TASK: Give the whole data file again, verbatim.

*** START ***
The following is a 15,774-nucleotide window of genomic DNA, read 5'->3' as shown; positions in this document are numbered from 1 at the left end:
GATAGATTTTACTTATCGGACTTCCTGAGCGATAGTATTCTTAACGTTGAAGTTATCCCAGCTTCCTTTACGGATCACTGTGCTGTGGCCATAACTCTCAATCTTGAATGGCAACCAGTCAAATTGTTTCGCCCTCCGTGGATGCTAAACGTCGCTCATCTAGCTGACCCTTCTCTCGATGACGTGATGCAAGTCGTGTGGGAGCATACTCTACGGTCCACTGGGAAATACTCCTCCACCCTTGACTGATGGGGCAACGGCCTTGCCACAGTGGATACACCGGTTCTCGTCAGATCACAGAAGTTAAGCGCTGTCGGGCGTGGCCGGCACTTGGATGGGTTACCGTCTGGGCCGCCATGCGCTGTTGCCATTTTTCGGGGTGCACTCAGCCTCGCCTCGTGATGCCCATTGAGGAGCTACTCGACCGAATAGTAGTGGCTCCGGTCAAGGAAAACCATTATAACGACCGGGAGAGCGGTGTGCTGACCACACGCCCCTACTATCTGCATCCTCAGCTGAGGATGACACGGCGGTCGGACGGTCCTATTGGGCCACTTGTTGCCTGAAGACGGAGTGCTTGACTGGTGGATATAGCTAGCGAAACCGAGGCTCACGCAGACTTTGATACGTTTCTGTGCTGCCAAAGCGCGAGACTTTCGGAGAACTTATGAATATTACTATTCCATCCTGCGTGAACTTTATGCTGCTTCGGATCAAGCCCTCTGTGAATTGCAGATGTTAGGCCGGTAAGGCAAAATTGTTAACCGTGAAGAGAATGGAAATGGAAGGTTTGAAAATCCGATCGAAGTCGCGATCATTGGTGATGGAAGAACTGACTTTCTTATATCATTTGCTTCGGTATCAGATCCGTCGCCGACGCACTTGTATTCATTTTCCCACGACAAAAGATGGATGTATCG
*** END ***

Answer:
The following is a 15,774-nucleotide window of genomic DNA, read 5'->3' as shown; positions in this document are numbered from 1 at the left end:
GATAGATTTTACTTATCGGACTTCCTGAGCGATAGTATTCTTAACGTTGAAGTTATCCCAGCTTCCTTTACGGATCACTGTGCTGTGGCCATAACTCTCAATCTTGAATGGCAACCAGTCAAATTGTTTCGCCCTCCGTGGATGCTAAACGTCGCTCATCTAGCTGACCCTTCTCTCGATGACGTGATGCAAGTCGTGTGGGAGCATACTCTACGGTCCACTGGGAAATACTCCTCCACCCTTGACTGATGGGGCAACGGCCTTGCCACAGTGGATACACCGGTTCTCGTCAGATCACAGAAGTTAAGCGCTGTCGGGCGTGGCCGGCACTTGGATGGGTTACCGTCTGGGCCGCCATGCGCTGTTGCCATTTTTCGGGGTGCACTCAGCCTCGCCTCGTGATGCCCATTGAGGAGCTACTCGACCGAATAGTAGTGGCTCCGGTCAAGGAAAACCATTATAACGACCGGGAGAGCGGTGTGCTGACCACACGCCCCTACTATCTGCATCCTCAGCTGAGGATGACACGGCGGTCGGACGGTCCTATTGGGCCACTTGTTGCCTGAAGACGGAGTGCTTGACTGGTGGATATAGCTAGCGAAACCGAGGCTCACGCAGACTTTGATACGTTTCTGTGCTGCCAAAGCGCGAGACTTTCGGAGAACTTATGAATATTACTATTCCATCCTGCGTGAACTTTATGCTGCTTCGGATCAAGCCCTCTGTGAATTGCAGATGTTAGGCCGGTAAGGCAAAATTGTTAACCGTGAAGAGAATGGAAATGGAAGGTTTGAAAATCCGATCGAAGTCGCGATCATTGGTGATGGAAGAACTGACTTTCTTATATCATTTGCTTCGGTATCAGATCCGTCGCCGACGCACTTGTATTCATTTTCCCACGACAAAAGATGGATGTATCG